I do appreciate that this is a length letter but I and the PlayStation community as a whole, would welcome Sony’s input and comments on this so we can all contribute to making PlayStation Mobile the success it deserves to be.

Simon Plumbe

Site Editor, Vita Player

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This letter was originally written for the independent PlayStation Vita reviews website Vita Player ( The author, Simon Plumbe, is the website’s editor and a freelance writer with 20 years experience in the video games industry having worked in retail, journalism and software development. This letter can be reproduced on any website freely as long as this notice and the link to Vita Player remains intact.

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About Simon Plumbe 1066 Articles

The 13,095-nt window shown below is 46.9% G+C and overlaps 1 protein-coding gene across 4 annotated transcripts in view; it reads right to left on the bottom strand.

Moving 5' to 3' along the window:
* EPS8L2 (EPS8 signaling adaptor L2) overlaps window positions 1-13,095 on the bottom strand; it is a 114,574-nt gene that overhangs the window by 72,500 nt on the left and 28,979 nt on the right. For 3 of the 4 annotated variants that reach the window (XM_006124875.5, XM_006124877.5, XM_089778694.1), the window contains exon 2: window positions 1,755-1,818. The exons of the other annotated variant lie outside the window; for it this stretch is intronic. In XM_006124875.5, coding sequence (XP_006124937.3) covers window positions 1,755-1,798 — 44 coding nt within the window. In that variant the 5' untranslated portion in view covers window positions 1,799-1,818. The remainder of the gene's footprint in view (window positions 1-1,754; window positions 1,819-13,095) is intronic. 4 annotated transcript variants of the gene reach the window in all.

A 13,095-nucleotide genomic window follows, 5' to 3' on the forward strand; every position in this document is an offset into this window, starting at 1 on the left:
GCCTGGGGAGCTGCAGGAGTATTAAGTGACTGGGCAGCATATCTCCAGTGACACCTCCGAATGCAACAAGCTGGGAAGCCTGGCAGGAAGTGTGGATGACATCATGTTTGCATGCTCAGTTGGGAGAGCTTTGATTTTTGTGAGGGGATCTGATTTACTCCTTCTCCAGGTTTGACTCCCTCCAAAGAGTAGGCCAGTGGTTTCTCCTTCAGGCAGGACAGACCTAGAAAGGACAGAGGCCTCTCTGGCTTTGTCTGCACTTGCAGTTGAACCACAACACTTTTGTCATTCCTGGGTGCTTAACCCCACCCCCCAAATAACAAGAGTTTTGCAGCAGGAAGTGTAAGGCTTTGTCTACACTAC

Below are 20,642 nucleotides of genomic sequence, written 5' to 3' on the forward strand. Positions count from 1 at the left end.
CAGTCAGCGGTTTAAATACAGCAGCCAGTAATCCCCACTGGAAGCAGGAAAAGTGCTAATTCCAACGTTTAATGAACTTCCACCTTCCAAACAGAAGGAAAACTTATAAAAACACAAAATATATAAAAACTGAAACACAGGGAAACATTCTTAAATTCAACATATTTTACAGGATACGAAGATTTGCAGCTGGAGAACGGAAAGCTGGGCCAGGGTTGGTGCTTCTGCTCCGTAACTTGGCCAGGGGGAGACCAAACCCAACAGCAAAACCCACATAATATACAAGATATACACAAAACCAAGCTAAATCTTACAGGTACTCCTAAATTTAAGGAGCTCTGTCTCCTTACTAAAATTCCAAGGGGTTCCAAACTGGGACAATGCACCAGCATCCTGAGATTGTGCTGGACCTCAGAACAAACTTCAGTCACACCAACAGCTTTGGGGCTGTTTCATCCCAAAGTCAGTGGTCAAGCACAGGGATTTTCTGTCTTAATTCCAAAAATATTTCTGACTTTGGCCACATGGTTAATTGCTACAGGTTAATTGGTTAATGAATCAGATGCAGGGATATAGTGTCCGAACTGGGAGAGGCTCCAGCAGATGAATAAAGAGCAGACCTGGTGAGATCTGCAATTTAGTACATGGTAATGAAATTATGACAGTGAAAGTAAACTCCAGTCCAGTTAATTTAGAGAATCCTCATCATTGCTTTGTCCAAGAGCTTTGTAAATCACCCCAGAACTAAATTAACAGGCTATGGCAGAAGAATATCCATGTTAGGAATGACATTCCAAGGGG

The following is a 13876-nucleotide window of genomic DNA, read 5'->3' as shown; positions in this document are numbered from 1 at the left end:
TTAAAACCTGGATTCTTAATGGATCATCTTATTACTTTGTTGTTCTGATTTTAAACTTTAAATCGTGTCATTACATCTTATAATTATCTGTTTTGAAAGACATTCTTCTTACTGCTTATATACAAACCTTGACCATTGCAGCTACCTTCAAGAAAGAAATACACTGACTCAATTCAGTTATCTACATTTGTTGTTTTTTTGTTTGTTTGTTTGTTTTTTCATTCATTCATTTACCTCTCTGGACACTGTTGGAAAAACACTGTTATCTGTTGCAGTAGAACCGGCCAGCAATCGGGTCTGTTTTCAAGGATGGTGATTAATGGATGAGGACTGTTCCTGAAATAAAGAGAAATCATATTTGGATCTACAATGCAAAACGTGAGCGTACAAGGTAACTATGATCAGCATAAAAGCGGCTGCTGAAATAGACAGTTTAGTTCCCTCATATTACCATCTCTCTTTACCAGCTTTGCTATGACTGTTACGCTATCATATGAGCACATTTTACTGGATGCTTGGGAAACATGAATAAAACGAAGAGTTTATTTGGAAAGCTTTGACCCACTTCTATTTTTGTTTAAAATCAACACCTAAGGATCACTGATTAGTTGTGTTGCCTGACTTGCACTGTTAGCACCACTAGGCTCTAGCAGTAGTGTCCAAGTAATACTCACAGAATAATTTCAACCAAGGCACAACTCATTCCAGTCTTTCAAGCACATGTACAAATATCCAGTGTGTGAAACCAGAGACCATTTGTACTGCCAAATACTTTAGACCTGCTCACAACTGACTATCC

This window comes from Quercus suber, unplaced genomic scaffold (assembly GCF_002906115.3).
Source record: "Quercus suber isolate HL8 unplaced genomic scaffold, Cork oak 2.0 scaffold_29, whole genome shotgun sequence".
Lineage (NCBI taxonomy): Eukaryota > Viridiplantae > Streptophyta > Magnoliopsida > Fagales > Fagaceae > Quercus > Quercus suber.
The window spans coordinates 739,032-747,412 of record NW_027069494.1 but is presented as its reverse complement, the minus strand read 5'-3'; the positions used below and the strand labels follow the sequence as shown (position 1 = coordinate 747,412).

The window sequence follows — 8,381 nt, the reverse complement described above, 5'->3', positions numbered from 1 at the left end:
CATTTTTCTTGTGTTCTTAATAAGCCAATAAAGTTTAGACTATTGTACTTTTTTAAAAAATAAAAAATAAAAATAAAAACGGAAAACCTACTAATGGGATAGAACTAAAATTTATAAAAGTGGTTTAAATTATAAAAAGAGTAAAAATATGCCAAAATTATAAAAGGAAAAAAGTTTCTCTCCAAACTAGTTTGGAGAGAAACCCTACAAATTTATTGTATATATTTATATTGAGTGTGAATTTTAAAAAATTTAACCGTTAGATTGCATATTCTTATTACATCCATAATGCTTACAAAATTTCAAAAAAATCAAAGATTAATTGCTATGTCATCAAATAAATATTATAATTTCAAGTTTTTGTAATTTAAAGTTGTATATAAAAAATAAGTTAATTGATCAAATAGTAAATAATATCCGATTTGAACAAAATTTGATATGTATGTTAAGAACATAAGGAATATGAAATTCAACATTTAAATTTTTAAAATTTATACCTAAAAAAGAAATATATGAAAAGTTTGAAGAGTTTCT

Husband, father and lifelong geek. Originally from the West Midlands, now spending my days in South Wales with my family and a house full of animals. Passionate about video games, especially retro gaming, the Commodore 64 and PlayStation Vita. Love pro wrestling, sci-fi and I'm an animal lover and vegetarian. Enjoyed this and my other articles? Why not buy me a coffee:


  1. I love you! Thank you for writing this. I’ve been frustrated with this since I bought a Vita, not as much for being left out but because it seems so self-destructive from Sony’s side.

  2. Also I would like to see Sony extending the PSM licenses for people that already paid to match the now free licenses they are giving out.